Movie producer Dan Lin, who had been in discussions to head Warner Bros. Discovery’s DC Comics film and TV division, reportedly made the decision not to accept the post.
The two sides ended their negotiations without reaching an agreement.
The news comes at a difficult moment for the recently founded Warner Bros. Discovery. HBO Max programs have been eliminated, and CEO David Zaslav has implemented layoffs since integrating Warner Media with Discovery in April. Shares have dropped by almost 50% after the transaction was completed.
After considering a potential offer from Warner Bros., Lin decided to stay at Rideback, the film and television company he founded and still oversees, according to the sources, who declined to be named because the conversations were private. He oversaw the two-part adaptation of “It” for the big screen as well as “The Lego Movie.”
A spokesman for Warner Bros. Discovery declined to comment. Lin could not be immediately reached for comment.
The 49-Year-old Was a Favorite For The Job
It was anticipated that Lin, a 49-year-old film producer, would report directly to Zaslav, bypassing the division heads at HBO and HBO Max, Warner Bros. TV, and Warner Bros. Pictures. Contract negotiations were made more difficult by Lin’s ownership of Rideback and the conditions under which Warner Bros. Discovery would compensate Lin for that ownership, according to two of the people.
After the two parties exchanged term agreements, one of the people said that Lin intended to keep Rideback operating with an equity share held by WBD. One of the individuals stated that after negotiations came to a standstill, both parties decided to part ways.
Zaslav has been looking for someone to steady the ship at the DC film studio, home to superheroes like Wonder Woman and Superman, in order to match Disney’s Marvel Studios’ level of consistent success.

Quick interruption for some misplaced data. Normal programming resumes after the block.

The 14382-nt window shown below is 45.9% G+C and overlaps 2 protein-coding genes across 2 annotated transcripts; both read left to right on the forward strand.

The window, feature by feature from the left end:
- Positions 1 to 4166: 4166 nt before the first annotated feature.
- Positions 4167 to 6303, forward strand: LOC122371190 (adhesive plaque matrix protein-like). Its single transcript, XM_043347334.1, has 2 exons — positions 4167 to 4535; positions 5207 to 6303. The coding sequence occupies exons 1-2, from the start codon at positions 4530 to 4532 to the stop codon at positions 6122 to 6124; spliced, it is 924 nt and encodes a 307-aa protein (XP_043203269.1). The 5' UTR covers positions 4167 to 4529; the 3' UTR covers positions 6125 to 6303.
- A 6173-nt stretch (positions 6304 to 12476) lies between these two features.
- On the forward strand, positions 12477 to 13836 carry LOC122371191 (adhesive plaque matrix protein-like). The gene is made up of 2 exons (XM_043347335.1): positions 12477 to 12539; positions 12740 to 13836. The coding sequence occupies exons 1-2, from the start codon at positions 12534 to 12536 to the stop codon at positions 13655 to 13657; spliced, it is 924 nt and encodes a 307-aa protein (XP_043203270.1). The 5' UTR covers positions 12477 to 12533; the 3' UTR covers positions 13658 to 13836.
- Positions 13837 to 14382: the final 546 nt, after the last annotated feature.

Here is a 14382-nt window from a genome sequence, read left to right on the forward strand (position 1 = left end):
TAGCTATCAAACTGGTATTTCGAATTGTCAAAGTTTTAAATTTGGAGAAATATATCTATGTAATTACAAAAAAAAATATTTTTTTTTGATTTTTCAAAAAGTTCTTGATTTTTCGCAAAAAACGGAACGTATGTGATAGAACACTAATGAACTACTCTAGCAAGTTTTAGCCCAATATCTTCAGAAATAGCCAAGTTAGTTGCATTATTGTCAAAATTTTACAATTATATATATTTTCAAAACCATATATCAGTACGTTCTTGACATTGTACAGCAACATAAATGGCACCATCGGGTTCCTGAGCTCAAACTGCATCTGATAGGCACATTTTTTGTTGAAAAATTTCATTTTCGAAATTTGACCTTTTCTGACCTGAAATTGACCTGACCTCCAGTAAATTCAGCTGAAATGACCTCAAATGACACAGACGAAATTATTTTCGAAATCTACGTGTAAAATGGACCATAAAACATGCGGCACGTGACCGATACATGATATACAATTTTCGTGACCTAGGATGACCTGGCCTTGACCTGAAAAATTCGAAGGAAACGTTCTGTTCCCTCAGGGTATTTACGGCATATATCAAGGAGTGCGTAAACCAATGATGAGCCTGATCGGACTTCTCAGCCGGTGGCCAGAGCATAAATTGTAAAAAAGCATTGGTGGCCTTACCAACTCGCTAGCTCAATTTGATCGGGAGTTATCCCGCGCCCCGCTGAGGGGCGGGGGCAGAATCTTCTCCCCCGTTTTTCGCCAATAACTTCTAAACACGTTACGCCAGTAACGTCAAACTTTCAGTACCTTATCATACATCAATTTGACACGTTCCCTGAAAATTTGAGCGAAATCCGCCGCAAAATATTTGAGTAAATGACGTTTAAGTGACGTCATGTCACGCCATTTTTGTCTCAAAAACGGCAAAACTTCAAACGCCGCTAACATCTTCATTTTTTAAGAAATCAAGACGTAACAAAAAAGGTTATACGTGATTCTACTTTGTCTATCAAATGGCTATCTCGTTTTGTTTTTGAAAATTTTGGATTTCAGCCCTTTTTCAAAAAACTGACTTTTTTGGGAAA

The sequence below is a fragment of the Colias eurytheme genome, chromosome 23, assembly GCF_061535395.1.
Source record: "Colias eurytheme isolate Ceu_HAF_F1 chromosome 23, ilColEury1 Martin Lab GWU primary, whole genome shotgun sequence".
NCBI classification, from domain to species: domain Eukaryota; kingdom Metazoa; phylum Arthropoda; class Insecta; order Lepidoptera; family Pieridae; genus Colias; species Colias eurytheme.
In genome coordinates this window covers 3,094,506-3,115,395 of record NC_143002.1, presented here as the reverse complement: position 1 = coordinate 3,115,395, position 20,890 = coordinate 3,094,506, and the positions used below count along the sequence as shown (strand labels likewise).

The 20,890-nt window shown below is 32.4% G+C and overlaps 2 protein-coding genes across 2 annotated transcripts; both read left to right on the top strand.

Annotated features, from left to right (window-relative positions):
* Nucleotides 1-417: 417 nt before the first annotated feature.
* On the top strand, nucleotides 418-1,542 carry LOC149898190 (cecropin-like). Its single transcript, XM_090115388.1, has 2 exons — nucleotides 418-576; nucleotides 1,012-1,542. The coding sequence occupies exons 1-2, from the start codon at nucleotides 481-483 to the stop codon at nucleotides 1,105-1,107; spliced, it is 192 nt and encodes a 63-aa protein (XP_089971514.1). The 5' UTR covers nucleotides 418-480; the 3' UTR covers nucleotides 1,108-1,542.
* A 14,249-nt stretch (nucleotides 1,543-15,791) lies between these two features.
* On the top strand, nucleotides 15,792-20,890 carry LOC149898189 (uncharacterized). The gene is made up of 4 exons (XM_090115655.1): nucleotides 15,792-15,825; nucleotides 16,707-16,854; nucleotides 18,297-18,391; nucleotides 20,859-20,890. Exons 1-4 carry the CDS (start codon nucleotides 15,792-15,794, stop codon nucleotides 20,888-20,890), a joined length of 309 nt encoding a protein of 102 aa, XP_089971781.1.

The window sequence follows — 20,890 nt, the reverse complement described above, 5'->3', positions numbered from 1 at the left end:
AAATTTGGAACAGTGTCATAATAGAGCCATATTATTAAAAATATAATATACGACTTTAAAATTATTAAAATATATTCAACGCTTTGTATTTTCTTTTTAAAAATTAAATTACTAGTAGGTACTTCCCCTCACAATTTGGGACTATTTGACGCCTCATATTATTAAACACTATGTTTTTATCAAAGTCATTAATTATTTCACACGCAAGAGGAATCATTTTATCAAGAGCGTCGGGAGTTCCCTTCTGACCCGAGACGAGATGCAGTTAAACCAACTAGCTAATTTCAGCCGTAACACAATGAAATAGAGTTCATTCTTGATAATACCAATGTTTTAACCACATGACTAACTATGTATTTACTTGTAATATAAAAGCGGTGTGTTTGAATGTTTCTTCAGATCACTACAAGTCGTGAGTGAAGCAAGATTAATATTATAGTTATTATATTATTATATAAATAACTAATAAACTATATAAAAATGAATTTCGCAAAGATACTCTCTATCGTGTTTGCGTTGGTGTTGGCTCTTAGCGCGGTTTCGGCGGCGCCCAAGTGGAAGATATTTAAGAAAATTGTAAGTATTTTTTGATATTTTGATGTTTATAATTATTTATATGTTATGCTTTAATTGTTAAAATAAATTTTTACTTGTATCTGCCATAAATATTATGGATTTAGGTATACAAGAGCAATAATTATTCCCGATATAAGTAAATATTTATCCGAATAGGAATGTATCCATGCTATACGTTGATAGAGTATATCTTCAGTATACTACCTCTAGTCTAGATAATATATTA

The sequel to “Aquaman” will now be released in December 2023 instead of March 2023, according to Warner Bros. Since Ezra Miller, who plays the primary character, is alleged to have engaged in child grooming, the next film “The Flash,” which is also set for release in 2019, has been besieged by controversy. When “Batgirl” was nearly finished, Zaslav took it off the HBO Max release schedule, allowing the company to deduct the expense from its taxes.
In April, it was revealed that Zaslav had approached Emma Watts, a former senior film executive at 20th Century Studios and Paramount, to take up the position but that she had declined. Warner Bros. Discovery is in communication with a number of other possible workers, according to one of the people. According to a different account, Zaslav personally met with Lin to try and convince him to take the job.
Zaslav has stated his desire to establish a quality-focused business with “long-term, much stronger, sustainable growth out of DC.” A revamp of the DC filmography, which would create a 10-year plan for the franchise, is something the executive is thinking about.
Alan Horn, a Hollywood producer, was engaged by Zaslav in July to advise the CEO and help him navigate the film business. The Walt Disney Company was building the Marvel Cinematic Universe and restarting the Star Wars film series when Horn, a reputable executive and veteran Disney employee, was working there.
In addition, he helped make the Dark Knight trilogy, the eight-film Harry Potter series, and the “Hobbit” movies successful.